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Analysts Assess Effectiveness of Six-Nation Korea Nuclear Talks - 2003-09-11


Increasing the number of countries around any negotiating table can make resolving the issues at stake more complicated because each additional participant brings its own set of concerns. This is one challenge negotiators at the recent Beijing talks on the North Korean nuclear crisis faced as the roster expanded from three to six countries, China, Japan, North Korea, Russia, South Korea, and the United States.

No written communiqué was issued following the August Beijing talks. But China's chief delegate Wang Yi says all six countries reached some basic agreements.

"Among other things, Mr. Wang says the participants agreed that the Korean Peninsula should be free of nuclear weapons, a view strongly shared by five of the countries, China, Japan, Russia, South Korea and the United States," he said. "Out of apparent consideration for Pyongyang, the Chinese diplomat added that North Korea's concerns about its own security also should be addressed."

George Washington University Associate Professor Michael Mochizuki credits North Korea for pushing the other countries together.

"I would have to give a lot of the credit to North Korea for the development of this kind of regional coalition because of its provocative behavior," he said.

These provocations include Pyongyang's acknowledgment that it is developing nuclear weapons, in violation of international accords, and its withdrawal from the global nuclear non-proliferation treaty.

In trying to persuade North Korea to abandon its nuclear-weapons program, Ralph Cossa, president of the Center for Strategic and International Studies's Pacific Forum, says each of the other countries has its own way to apply pressure.

China is North Korea's main supplier of food and fuel. South Korea supplies millions of dollars in humanitarian assistance to the North, while ethnic Koreans living in Japan send home hard currency.

"The Chinese have the ability to tighten the screws on oil and other things that they (North Korea) get from China," he said. "And South Korea has the ability to stop their handouts (to North Korea). The Japanese have also tightened the currency flows that are going back and forth between Japan and North Korea."

Mr. Cossa says the multi-lateral format works as long as the other five parties speak with one voice.

American Enterprise Institute Senior Fellow James Lilley, who is a former U.S. ambassador to South Korea and China, says he believes this is the motivation behind Washington's decision to change its previously-stated position not to offer any concessions to North Korea.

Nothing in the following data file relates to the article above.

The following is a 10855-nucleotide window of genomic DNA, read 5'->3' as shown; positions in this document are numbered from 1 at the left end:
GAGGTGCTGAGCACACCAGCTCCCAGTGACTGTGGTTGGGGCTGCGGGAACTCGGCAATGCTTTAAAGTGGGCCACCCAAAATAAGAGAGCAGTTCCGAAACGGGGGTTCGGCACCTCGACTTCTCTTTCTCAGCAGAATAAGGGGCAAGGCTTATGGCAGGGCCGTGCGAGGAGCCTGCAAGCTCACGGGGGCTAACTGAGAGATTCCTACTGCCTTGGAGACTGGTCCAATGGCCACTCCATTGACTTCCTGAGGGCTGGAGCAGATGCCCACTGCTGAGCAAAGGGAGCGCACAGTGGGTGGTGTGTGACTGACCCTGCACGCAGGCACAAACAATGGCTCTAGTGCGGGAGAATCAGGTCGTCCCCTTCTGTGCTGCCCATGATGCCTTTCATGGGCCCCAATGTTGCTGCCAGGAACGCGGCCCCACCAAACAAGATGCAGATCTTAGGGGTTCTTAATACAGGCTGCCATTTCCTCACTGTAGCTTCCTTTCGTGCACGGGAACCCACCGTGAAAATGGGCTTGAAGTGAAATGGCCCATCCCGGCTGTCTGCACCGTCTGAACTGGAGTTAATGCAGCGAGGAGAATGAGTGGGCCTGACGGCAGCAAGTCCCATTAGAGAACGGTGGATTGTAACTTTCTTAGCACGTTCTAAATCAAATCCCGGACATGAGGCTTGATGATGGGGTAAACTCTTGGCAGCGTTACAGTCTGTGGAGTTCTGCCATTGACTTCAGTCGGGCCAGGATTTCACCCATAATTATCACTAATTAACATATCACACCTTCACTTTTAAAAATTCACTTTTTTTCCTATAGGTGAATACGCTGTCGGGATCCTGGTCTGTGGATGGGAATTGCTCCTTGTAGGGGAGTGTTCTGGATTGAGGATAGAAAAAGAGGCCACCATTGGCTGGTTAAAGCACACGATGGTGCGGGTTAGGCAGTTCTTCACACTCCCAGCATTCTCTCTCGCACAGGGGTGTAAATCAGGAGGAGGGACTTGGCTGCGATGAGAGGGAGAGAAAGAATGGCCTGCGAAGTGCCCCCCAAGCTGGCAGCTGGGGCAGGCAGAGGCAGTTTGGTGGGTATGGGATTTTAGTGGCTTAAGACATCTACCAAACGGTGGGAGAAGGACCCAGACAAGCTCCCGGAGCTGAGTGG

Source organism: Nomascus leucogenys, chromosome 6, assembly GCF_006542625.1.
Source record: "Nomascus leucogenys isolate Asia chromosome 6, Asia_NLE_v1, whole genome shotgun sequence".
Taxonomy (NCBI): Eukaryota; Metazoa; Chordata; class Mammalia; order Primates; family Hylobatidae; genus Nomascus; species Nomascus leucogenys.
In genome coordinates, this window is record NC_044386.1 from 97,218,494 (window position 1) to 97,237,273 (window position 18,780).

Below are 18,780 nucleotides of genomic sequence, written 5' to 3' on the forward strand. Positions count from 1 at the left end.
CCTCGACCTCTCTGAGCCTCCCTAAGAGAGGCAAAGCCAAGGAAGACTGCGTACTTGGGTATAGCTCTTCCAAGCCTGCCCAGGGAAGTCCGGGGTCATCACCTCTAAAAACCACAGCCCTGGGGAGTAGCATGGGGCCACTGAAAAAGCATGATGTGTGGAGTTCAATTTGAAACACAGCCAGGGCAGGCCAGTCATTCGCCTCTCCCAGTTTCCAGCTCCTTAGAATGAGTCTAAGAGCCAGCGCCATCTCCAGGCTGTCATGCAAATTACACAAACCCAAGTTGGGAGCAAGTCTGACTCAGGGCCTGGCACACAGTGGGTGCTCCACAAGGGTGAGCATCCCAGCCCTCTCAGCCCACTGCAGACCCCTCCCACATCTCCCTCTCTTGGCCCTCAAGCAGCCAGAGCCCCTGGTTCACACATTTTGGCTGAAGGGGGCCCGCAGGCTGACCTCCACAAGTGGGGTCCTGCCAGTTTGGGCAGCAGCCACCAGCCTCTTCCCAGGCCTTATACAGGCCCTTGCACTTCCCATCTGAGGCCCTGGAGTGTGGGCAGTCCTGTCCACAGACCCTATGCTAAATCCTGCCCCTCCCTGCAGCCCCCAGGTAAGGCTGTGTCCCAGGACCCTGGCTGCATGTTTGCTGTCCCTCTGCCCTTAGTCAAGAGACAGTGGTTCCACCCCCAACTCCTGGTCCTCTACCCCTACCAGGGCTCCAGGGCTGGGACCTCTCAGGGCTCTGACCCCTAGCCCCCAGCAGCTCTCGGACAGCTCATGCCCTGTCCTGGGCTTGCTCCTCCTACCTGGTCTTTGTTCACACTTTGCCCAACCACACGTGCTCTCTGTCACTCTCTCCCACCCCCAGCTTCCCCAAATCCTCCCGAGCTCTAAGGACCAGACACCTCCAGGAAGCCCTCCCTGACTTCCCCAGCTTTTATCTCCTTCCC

"All of our partners in this endeavor, and it is very important we keep our partners together, particularly China, South Korea, and then Japan and Russia, were insisting that we not stick with this formula," he said. "And if we are going to get them to cooperate with us, I think we have to shift our position, which we did, and I think that makes a lot of sense."

The U.S. policy shift Mr. Lilley referred to was announced after the talks concluded with no major results. A senior American official said that as long as Pyongyang is moving to abandon its nuclear-weapons program, Washington would consider what it describes as parallel steps to aid North Korea, which is suffering the effects of famine and a devastated economy.

Meanwhile, the former top U.S. negotiator with North Korea, Charles Pritchard, acknowledges that internationalizing the issue is movement in the right direction. But Mr. Pritchard, who resigned his post just before last month's Beijing talks, says he feels the multi-lateral emphasis should not dominate what he thinks should be concurrent U.S.-North Korean discussions.

"The change that has to occur is putting in the component of a true bilateral engagement between the United States and North Korea," he said.

Mr. Pritchard compared the format of the recent six-party talks to the plenary session of a large international organization. He says major problems need to be worked out beforehand by the most seriously affected nations - in this case, North Korea and the United States. After the issues are largely resolved, he says, they can then be presented to the larger forum for a more regional focus.

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